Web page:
f the shiny, new car was beginning to sag when Jack heard the crack of a rifle. Hell, he knew that sound, even identified it as a 30-06. He instinctively pulled his neck into his shoulders and looked around. Craaack, came another round and Jack knew that it was coming from somewhere in the parking lot of the union hall. One of the guys was shooting the video cameras off the plant walls. He shook his head and looked down the highway towards town. This was bad shit happening. Once the guns are fired, the cops show up fast.

  Then Crazy Jack heard a shout. He figured the cops had already been spotted and was ready to wing it out of there. The man in the closest turkey truck gestured wildly down the hill to the plant. About a fourth of the way up the two-hundred-yard-long concrete entrance ramp marched the assault force, shields held in front, helmets and face guards in place, sticks at the ready, just like a big city police force, with the best equipment that money could buy. They were in no hurry, marching six wide up the ramp, which was two lanes wide and skirted on the sides with 12 gauge sheet metal in place of guard rails. Big Bill called the marching cadence through his megaphone, slapping his nightstick in rhythm against his bad left leg: “Leeefft. Leeefft. Leeefft, rot, leeeeffft.”

  Crazy Jack came around the trucks. There were a couple dozen union guys there by now, pointing down the ramp, laughing and giving Big Bill and his boys the finger. Big Bill responded by going to a double time: “Leeft, leeft, leeft, rot, left.” Here they came, GM’s own private police force, going into battle for their plant manager’s honor and the honor of every plant manager, every GM assistant vice-president, and the honor of the GM chairman himself.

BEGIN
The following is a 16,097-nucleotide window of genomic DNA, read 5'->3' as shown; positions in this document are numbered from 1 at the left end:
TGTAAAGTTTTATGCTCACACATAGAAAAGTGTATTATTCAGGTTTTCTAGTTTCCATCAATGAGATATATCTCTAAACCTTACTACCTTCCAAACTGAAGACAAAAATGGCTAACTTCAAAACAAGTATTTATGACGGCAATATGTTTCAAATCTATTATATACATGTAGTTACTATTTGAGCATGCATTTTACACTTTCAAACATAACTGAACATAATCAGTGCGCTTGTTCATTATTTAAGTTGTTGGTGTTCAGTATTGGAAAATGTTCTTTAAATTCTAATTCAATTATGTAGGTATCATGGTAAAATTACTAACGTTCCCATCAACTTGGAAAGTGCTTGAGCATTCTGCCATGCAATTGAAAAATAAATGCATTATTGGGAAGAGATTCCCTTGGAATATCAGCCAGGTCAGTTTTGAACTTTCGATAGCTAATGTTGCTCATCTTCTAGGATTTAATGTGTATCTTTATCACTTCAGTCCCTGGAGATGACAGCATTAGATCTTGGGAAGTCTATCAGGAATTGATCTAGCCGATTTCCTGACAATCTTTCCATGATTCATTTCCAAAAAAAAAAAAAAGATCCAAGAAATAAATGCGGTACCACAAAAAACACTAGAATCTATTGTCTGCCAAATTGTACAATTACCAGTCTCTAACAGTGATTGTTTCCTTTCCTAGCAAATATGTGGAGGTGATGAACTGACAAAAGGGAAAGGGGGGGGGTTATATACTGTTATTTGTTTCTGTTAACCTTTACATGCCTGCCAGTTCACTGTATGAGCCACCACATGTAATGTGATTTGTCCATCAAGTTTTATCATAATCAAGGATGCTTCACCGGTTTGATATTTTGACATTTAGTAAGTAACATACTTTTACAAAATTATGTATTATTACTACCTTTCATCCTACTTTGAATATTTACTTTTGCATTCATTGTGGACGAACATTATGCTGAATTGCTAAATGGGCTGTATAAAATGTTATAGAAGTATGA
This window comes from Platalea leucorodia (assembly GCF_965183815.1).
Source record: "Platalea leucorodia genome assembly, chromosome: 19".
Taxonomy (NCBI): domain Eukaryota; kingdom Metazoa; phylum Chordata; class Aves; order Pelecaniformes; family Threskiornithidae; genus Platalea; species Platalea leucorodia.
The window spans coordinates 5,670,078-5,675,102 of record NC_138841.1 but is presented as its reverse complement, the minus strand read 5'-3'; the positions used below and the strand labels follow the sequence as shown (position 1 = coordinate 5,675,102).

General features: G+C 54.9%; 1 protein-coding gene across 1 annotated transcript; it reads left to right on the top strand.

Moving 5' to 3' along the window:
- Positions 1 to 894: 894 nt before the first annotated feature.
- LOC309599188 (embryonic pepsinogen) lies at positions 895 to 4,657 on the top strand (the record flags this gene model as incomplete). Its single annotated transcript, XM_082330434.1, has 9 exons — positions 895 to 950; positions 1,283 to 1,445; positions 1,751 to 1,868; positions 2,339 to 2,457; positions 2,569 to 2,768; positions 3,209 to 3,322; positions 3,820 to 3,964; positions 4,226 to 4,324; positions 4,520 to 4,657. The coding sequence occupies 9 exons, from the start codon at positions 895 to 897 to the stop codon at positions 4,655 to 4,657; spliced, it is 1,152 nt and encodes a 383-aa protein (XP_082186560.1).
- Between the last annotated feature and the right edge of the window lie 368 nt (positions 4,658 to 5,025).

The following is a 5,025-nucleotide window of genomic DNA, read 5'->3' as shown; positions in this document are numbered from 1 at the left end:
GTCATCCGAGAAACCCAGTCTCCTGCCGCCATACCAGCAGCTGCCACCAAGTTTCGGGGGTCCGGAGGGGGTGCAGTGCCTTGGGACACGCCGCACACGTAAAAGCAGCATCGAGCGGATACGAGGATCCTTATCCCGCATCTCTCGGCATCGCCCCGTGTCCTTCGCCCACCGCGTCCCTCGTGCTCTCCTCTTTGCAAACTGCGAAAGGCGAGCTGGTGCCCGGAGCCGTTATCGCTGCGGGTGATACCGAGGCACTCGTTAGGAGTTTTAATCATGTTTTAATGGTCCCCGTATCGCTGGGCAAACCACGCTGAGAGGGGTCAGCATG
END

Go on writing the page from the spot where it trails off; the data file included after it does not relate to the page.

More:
Then there was a thunk as a turkey hit the pavement and rolled down the concrete ramp, bouncing unpredictably as only a frozen turkey can. More turkeys rolled crazily down the ramp, and then a dozen guys were on the trucks lofting frozen turkeys down the runway, turkeys careening this way and that, ricocheting off the sheet metal walls. One of the front guards went down as a turkey slammed into him. Big Bill shouted into his megaphone, “Kick their sorry hillbilly asses! Come on, motherfuckers!”

  Big Bill marched on, all his pent up resentment at his commander’s incompetence and all the nepotism that ran this industry giant urging him onward and upward on the concrete ramp. He might as well have been back in Korea because he was fixing to kill somebody at the top of that damn hill when he got there. Then a turkey going about twenty miles an hour hit a rock six feet in front of him, launched itself and caught his left knee. Big Bill went down in a massive heap of beer belly, holding his left knee in pain.

  And above the din of shouting and laughing and horns honking, and the thunking and banging of the frozen turkeys as they clattered and careened down the chute past the guards lying every which way, towards the plant and the reinforcement guards entering below, could be heard the wailing of sirens filling the air from every direction. The dump beds of the Chevy trucks were activated, and another two thousand frozen turkeys slid out of the beds like a flash flood toward GM’s finest, and while the men all scrambled across the highway toward the union hall, the chairman’s Cadillac slowly pulled away from the scene, its rear bumper only inches from the ground.

  Chapter 2